"Sunlight is the best disinfectant," London Mayor Boris Johnson has proclaimed. And to make good on that declaration, he has opened the door to London's data vaults through a website called the London Datastore. Open information, Johnson said, gives rise to "a great army of unpaid scrutineers and invigilators" who help keep city politicians aboveboard. But beyond helping watchdogs, the London Datastore has become the source for other websites that have created opportunities for business development and for reducing London's costs, improving its traffic and generally making life in the city more livable.
The Greater London Authority (GLA) which directs cross-borough functions like transport, safety, economic development and tourism operates the initiative. It gets London agencies, civil servants and other contributors to plop data into a public repository. Much of the data is not in a user-friendly format, but webizens quickly transform it into graphs, charts, maps and documents that viewers can understand and slice and dice on PCs and other gadgets. An organization called the Open Knowledge Foundation has created a site called WhereDoesMyMoneyGo.org, and another group, Pushrod Ltd., has built OpenlyLocal.com. Both draw from the Datastore and other sources.
One tangible result: according to OpenlyLocal founder Chris Taggart, some government suppliers had to reduce prices after municipal governing bodies revealed data about contracts. "London is at the forefront of open data, and it seems determined to want to stay there and build a good relationship with its citizens," says Taggart, a digital adviser to the GLA. The open-data scene should get even more rigorous this month, after a U.K. mandate forces all local councils including those that run London's boroughs to open up.
Malcolm Barclay, a 35-year-old Web developer who used the Datastore to design and sell a popular bus and underground-rail iPhone app called Travel Deluxe, praises London's decision to release data. "Some authorities see developers as freeloading hackers, but not London," he says.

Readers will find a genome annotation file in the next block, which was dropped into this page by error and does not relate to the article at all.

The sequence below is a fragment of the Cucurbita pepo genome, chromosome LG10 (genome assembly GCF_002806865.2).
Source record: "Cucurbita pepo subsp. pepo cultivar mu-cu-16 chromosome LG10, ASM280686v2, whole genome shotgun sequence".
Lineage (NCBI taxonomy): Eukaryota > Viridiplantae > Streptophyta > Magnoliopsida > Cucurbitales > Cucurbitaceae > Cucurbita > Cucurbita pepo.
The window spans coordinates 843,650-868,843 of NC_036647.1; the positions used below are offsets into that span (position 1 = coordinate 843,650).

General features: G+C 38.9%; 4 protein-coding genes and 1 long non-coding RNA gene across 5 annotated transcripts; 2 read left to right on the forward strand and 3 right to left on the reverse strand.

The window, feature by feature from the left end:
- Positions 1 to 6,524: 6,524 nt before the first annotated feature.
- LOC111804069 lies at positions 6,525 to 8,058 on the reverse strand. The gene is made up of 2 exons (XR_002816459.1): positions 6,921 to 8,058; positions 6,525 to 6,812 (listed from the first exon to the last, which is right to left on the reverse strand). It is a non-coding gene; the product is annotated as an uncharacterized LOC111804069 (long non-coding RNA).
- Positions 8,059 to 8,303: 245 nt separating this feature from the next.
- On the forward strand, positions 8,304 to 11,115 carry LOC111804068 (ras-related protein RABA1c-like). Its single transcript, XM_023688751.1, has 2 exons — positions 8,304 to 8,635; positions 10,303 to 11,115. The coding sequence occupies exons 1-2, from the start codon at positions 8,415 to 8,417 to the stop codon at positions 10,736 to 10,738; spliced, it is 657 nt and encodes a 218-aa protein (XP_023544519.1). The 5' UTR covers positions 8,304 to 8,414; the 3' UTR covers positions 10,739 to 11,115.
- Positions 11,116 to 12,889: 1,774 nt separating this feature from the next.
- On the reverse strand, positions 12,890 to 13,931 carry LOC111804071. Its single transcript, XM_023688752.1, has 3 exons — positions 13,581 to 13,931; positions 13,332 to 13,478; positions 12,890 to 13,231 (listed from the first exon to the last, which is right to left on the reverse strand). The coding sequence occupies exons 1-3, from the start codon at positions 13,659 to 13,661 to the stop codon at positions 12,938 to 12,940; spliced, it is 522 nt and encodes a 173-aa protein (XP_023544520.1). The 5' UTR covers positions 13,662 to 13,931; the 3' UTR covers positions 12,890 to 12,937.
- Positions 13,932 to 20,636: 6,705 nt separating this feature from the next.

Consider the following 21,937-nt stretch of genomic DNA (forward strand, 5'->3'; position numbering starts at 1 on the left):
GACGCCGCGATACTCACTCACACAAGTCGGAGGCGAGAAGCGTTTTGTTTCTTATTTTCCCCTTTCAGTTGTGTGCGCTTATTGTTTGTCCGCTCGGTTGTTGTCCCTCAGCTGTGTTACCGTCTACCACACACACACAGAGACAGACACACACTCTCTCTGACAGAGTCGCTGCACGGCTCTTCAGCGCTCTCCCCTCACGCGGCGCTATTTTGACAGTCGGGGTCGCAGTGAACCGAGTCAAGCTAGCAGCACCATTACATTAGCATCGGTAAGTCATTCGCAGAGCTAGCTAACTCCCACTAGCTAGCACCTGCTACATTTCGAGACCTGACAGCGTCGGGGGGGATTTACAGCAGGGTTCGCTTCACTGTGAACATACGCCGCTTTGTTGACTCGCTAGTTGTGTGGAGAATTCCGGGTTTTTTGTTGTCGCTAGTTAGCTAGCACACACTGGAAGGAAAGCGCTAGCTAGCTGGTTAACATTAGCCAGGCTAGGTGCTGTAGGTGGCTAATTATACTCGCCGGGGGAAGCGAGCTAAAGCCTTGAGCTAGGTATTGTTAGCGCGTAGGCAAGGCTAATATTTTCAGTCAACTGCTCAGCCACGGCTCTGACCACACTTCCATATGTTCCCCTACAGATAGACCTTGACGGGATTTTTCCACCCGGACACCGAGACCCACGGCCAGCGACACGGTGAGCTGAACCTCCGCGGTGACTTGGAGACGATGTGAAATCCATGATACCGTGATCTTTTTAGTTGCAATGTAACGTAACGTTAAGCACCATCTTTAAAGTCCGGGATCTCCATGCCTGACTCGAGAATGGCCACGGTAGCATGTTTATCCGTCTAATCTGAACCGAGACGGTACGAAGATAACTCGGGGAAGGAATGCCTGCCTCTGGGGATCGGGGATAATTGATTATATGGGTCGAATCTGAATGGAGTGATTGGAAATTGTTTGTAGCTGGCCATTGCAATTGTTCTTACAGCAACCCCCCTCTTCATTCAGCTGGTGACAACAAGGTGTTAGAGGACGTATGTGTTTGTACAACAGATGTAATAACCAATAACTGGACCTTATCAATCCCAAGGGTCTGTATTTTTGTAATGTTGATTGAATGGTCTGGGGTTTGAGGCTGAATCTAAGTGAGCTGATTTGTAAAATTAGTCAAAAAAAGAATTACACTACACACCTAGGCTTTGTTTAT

Among groups releasing information to the Datastore is the London branch of the U.K.'s National Health Service. In December it started posting nonprivate information comparing the performance of London's hospitals in an effort to pressure the underachievers. "NHS London wants to become more open and transparent about how it performs. The aim is to drive up quality," says Dr. Andy Mitchell, NHS London's medical director.
A lot of the Datastore information consists of live updates on traffic congestion, tube operations and locations for London's new bicycle-hire scheme a city-backed program in which commuters can pick up a bike in one location and drop it off at another. Emer Coleman, the GLA's director of digital projects, who is driving the open-data initiative and is credited by many for making it a success, would like to see the initiative expand to include more information about crime, aboveground trains and many other subjects. One challenge has been to get fearful civil servants to release data. "A lot of our work has been persuading people to become less risk-averse," Coleman says.
Jonathan Raper, CEO of the commercial software developer Placr, says government agencies can have other motives for withholding data, like protecting relationships and proprietary partners. Raper, an adviser to London and a visiting professor at London's City University, is battling to get data from the U.K.'s Association of Train Operating Companies (ATOC), the group that coordinates the many private aboveground-train lines that crisscross the country and often begin or end in London. Placr wants to build and sell a related app, but he says ATOC is resisting.
The Datastore initiative has also faced technical challenges. When GLA first opened live underground-train data last June, a wave of access requests crashed the system; the electronic information boards at tube stations blanked out.
Even hobbyists are building useful apps, effectively helping London tap into a free economy. Matthew Somerville, a 30-year-old Web developer who created an online tube map in a weekend last June and got 250,000 hits within a few days, says commercializing "sounds like too much hard work." Likewise, Ben Barker, a 28-year-old electronics engineer and cycling enthusiast, developed a bike map for "just a bit of fun." It's all a way for London to deliver more for less by handing over data to people who can make things better and cheaper than those the city might deliver.